At one point they invited children from the audience up to play a game with the clowns. So cute! At the end of that SpongeBob came out to greet the kids, and they invited anyone else to come up and meet him. Daddy Nate got to go do that.
Hey Wyatt, remember the time Nate was in the circus in Mexico with SpongeBob Square Pants?
After the circus though, Nate got swarmed by all the women and children. He was really the biggest hit of the evening!
We stayed to talk to the family about their circus for a little bit, and then headed home. It wasn’t 10:30, it was 11:30, and it would be another hour before we’d be to Cancun. We really needed to get back!
Well, we got lost again in Cancun and drove all the way around the city to get back to our hotel. We got in a little after 1 am.
But it was a fun day!
The next morning we got up, returned the rental car, packed our bags, and headed home.
As we were there we talked about the poverty and difficulties of life in Mexico, and it occurred to me, and even more so now that I’m home, that while the Mexican people may be poor in the things of the world, they truly seemed to have a great wealth of love for their families and their relationships. Perhaps they were more wealthy than us Americans who limit family size and relationships in pursuit of worldly wealth and status. Perhaps they are more wealthy in the eyes of the Lord.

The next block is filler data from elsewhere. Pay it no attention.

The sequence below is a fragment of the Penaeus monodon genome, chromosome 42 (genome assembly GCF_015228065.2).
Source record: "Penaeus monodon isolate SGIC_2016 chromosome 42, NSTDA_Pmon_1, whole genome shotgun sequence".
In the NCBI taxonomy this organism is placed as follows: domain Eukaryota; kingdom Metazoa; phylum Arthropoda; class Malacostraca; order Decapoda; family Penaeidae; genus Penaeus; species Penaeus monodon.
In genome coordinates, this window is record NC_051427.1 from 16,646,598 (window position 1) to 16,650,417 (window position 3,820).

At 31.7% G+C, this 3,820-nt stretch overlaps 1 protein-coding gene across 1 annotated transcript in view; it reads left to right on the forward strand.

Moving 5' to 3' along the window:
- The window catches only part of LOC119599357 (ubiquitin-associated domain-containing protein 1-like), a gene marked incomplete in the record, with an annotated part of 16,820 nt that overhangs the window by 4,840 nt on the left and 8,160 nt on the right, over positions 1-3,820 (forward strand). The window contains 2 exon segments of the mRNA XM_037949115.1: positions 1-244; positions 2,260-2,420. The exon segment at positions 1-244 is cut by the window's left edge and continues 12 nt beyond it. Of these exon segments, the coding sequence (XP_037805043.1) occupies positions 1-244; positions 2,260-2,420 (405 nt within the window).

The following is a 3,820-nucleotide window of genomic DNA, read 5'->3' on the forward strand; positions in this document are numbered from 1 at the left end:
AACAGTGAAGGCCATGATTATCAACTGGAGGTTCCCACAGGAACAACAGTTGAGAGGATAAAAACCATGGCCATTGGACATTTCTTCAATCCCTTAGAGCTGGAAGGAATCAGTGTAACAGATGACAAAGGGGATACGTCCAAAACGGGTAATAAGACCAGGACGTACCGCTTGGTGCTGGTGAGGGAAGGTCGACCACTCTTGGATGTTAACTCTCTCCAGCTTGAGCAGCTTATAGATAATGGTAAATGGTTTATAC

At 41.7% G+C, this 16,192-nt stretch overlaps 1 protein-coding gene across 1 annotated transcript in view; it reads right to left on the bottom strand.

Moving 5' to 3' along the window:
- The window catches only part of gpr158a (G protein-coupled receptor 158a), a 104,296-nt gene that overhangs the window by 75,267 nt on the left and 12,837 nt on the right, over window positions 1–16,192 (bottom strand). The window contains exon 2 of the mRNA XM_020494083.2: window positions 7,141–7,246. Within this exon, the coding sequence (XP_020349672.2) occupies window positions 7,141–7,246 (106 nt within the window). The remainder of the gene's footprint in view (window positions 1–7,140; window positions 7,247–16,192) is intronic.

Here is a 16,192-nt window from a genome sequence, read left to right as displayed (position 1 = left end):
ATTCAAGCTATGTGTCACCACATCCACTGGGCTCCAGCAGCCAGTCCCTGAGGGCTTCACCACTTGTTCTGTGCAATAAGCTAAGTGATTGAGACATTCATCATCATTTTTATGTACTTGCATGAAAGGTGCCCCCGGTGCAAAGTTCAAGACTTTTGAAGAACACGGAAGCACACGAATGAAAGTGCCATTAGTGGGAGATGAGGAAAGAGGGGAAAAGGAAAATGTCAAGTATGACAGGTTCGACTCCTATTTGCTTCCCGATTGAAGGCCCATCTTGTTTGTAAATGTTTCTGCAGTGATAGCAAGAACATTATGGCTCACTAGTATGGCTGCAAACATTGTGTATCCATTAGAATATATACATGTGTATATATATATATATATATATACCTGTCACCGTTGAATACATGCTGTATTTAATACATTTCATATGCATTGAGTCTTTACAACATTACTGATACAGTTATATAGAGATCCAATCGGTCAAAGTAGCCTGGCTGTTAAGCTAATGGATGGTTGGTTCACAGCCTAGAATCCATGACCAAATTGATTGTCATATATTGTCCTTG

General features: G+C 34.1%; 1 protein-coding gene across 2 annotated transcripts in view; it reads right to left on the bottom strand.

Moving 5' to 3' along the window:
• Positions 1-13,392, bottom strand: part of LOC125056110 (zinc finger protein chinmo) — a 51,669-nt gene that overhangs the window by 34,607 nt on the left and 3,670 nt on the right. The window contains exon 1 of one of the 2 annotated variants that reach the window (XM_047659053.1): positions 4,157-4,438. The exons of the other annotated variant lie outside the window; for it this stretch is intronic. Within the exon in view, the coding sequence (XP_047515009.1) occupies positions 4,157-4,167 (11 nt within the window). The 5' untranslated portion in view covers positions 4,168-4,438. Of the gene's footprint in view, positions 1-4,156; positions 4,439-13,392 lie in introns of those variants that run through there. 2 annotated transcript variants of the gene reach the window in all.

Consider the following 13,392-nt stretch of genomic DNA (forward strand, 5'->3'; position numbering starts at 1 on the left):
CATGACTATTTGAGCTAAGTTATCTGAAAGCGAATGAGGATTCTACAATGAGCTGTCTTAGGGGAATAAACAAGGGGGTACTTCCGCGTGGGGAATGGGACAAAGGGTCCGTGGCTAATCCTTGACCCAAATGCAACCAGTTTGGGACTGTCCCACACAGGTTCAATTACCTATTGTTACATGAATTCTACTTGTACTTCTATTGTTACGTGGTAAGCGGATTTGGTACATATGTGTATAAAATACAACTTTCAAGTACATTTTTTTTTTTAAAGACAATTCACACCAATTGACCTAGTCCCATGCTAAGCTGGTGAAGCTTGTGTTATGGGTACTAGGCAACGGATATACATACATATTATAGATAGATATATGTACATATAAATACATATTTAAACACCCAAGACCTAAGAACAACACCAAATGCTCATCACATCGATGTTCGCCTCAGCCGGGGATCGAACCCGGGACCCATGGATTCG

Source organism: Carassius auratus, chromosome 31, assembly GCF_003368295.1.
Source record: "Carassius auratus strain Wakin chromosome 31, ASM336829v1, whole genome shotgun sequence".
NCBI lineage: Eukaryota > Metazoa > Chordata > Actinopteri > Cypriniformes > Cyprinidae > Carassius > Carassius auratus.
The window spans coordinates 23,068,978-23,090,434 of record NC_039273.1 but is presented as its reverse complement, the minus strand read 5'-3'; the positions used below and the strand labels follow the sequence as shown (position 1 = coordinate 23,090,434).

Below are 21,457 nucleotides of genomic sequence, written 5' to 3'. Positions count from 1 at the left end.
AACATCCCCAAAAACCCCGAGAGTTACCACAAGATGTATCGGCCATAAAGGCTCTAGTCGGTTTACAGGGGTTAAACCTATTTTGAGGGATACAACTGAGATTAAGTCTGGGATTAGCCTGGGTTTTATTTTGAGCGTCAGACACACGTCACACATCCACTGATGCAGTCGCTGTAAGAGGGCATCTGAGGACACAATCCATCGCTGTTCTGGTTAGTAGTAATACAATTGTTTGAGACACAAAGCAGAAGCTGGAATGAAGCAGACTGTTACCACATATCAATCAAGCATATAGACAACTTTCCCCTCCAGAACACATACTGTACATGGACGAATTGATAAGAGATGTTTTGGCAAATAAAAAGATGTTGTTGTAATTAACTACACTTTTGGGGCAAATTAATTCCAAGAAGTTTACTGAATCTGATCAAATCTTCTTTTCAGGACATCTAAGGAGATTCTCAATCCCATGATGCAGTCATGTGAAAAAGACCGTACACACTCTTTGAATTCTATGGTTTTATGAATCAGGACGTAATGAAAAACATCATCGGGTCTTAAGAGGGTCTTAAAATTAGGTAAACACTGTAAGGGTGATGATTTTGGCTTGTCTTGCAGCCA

Also, I wondered: Why do we American’s consider ourselves to live in a free country? I was shocked at the stark difference between American freedom and Mexican freedom. There were numerous times I was surprised/concerned about legal consequences of certain actions that in Mexico simply aren’t legally consequential.
Yesterday, here in Utah, they passed a mandatory seat belt law. Now everyone has to wear a seat belt . . . or else. And I’m not saying wearing seat belts isn’t good. But at some point we lose our agency when we are soooo over regulated! As a law abiding citizen, I was surprised at how different it felt in Mexico to not have those regulations. It’s a weight I never realized I carried – the weight of worry of the legal implications of my every day life – until I was running around south of the border!